Plane Watching at Maho Beach in St. Maarten

As part of our Carnival Magic cruise this past fall, one of our stops was in beautiful St. Maarten (the southern Dutch side of the Caribbean island, which is shared with the northern French St. Martin). Known for fabulous beaches, the island is still recovering from a direct hit by Hurricane Irma in 2017.

There is no shortage of excursions to choose from when visiting the island, with a variety offered both through the cruise line and independently. A bucket list item, our time in St. Maarten was focused on seeing the planes come in at Princess Juliana International Airport, where the end of the runway is literally feet away from the ocean at Maho Beach.

Rather than booking a traditional excursion that just included a short stop at Maho Beach, we chose the Amigo Tours Extreme Plane-Spotting at Maho Beach option, which is basically a reserved shuttle to and from the beach from the cruise port with about 4 hours of time at the beach. Cruise visitors could also grab a cab from the port to accomplish the trip, but we wanted to know we had a guaranteed return ride & time.

We purchased directly through Amigo Tours for $20 per person, which required a deposit of $10 per person at the time of booking with the remainder due in cash at the port. It truly was just a shuttle service – the driver offered no narration for the tour, but there was plenty to see out the windows between the drive through the local towns and a few scenic vistas.

The pick-up location for independent tour operators is just outside of the port area; look for signage for the “EDC Lot” or ask any of the local vendors, they’ll be able to point you in the right direction. It was just us and one other group who rode over in the air-conditioned shuttle bus, and the trip over from the port to the beach was relatively quick at about 30 minutes. We were dropped off in a parking lot near the Sunset Bar & Grill on the south end of the beach.

It’s important to note there wasn’t much beach at Maho Beach, at least not along the stretch in front of the runway where most people want to be when the planes land. On the south side, it’s mostly just rocks, with a thin strip of sand getting a bit wider towards the north side. Waves can crash almost all the way up to the edge of the beach by the roadway, so be careful leaving any items on the rocks or in the sand.

There’s also no public sidewalk or other pedestrian route along the beach; it’s literally the thin strip of beach (or rocks), a tight two-lane roadway, then the runway. There was some heavy construction going on in the area, and many large trucks, busses, and other vehicles traveling back and forth all day, often having to honk at pedestrians walking in the road or standing on the small wall separating the beach from the roadway.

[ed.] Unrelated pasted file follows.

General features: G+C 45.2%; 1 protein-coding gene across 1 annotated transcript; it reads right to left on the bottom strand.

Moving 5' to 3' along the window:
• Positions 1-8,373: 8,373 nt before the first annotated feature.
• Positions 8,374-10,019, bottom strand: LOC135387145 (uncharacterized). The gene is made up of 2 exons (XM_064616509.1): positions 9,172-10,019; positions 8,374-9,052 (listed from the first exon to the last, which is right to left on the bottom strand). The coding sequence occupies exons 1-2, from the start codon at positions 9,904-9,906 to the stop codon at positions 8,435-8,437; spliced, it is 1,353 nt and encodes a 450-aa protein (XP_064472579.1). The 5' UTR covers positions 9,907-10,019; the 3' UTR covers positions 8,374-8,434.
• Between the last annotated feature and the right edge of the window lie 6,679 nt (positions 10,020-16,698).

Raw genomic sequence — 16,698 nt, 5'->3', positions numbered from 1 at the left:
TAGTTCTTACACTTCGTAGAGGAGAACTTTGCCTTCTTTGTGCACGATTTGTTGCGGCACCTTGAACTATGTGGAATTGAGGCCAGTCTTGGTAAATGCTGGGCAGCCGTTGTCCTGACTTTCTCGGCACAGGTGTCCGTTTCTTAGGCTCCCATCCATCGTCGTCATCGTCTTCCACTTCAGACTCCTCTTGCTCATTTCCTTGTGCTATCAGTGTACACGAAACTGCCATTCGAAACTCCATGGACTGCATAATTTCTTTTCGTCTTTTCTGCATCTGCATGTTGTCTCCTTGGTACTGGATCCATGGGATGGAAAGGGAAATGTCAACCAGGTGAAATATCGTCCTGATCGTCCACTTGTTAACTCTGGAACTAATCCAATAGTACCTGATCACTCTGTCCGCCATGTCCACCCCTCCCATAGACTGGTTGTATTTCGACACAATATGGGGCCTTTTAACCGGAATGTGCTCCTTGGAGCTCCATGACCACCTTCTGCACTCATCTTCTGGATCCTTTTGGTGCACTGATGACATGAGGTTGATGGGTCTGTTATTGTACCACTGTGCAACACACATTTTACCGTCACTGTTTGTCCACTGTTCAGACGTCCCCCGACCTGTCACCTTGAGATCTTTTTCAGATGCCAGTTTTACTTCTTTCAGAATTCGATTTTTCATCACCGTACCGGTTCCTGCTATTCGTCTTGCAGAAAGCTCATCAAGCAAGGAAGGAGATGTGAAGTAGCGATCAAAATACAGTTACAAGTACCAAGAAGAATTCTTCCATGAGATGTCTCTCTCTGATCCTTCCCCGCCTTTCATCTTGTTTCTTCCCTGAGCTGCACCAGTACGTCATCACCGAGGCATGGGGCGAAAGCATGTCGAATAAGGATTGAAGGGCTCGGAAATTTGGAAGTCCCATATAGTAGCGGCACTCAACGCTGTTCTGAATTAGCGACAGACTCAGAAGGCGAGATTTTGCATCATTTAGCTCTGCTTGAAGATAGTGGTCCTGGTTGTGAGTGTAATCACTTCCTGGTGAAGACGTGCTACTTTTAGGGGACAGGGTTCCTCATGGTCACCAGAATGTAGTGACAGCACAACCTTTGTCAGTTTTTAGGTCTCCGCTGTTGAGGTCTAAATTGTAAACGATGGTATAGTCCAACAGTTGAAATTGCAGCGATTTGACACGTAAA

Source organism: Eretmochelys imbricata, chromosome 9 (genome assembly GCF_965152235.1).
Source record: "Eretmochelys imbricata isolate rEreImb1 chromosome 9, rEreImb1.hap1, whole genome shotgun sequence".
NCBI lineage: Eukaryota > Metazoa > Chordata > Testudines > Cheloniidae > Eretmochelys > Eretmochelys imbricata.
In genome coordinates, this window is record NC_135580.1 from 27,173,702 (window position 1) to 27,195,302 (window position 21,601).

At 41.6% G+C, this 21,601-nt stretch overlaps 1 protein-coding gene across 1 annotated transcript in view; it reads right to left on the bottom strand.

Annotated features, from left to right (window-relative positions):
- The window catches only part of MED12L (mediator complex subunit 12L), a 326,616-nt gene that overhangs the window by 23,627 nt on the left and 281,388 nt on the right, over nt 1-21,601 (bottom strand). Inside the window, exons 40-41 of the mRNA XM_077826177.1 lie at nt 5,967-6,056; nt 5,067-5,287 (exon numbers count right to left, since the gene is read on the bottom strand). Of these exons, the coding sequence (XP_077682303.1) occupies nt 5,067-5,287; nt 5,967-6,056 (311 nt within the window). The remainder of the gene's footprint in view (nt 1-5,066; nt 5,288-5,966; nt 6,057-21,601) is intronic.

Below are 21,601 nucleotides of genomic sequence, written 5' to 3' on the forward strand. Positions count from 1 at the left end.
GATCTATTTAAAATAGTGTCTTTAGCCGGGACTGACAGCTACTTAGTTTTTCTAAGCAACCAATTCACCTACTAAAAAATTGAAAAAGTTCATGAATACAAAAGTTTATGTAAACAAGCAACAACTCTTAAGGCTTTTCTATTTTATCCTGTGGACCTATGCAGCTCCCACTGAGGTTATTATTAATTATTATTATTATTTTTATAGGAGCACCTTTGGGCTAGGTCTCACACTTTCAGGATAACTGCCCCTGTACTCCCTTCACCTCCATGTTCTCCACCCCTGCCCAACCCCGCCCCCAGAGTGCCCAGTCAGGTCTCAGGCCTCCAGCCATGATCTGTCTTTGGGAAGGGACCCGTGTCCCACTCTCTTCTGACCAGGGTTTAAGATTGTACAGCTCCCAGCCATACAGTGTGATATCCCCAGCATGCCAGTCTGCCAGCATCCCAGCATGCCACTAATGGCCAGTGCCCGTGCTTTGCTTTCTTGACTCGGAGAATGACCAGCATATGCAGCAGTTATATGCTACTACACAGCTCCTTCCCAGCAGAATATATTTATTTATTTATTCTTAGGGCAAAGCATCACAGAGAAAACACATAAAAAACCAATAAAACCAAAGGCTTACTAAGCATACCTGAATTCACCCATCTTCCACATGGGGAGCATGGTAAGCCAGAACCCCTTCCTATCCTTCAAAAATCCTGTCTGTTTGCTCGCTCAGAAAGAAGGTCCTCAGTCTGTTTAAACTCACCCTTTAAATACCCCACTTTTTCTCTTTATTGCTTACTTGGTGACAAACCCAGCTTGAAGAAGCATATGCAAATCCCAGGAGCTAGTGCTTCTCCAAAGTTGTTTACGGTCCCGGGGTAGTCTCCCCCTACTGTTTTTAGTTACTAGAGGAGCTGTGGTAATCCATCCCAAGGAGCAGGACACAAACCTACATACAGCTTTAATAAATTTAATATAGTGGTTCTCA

It’s also worth noting this isn’t a major airport with planes flying in continuously, so expect downtime between each arrival. Most of the flights are smaller propeller planes or private jets. But there were a few larger passenger and cargo jets that also landed when we visited. The Sunset Bar & Grill had a listing of the commercial passenger flights on a surfboard at one of their bars, but there were also many more of the smaller planes and a few cargo jets that landed and took off while we were there. From our research online before the trip, it seems the heaviest amount of plane traffic occurs in the late morning and early afternoon.

There are several warning signs at the end of the runway not to stand there – but part of the thrill of visiting Maho Beach is to experience a plane coming in for a landing just feet above your head, or feeling the push of the jets from a flight taking off. If you ever wanted to know what it feels like to be sandblasted, this is it.

Planes taking off (they headed down the runway opposite the beach end) actually create more of a wind effect than the planes coming in for a landing. Either way, do be careful to protect your eyes and remember it’s an active roadway between the airport runway and the beach.

As mentioned earlier, we were dropped off near and spent some time at Sunset Bar & Grill on the south end of Maho Beach. The bar and restaurant area offer free wi-fi, gift shop, pool, and other amenities. Public restrooms are available for $1, which is returned to you in the form of a $1 credit to use at the bar or gift shop. There is plenty of seating at Sunset, most of it shaded.

On the northern side of the beach is Driftwood Boat Bar, which is much smaller and more rustic than Sunset Bar & Grill. But it also looked like they offered lower prices, so it’s worth a stop if you’re on that side of the beach. There are some other bars, restaurants, and shops in the area, but we didn’t stray far from the beach during our visit.

The shuttle did make one stop on the way back at a scenic overlook which provided a view of the airport and surrounding area. A couple of local vendors were set up with various crafts, souvenirs, and beverages for those who wanted to purchase. We only spent a few minutes here, just enough time to grab a few photos.

As with any cruise port visit, there just isn’t enough time to really delve into the area and check out everything we would have liked to. But this stop in St. Maarten allowed us to cross an item off our bucket list, and also get a glimpse of the beauty of the island, or at least a portion of its southern side.

Check out a short video of our day in St. Maarten & Maho Beach, including some shots of planes coming in for a landing:

Special thanks to photographer Matt Hopkins for the use of several of his images for this article.

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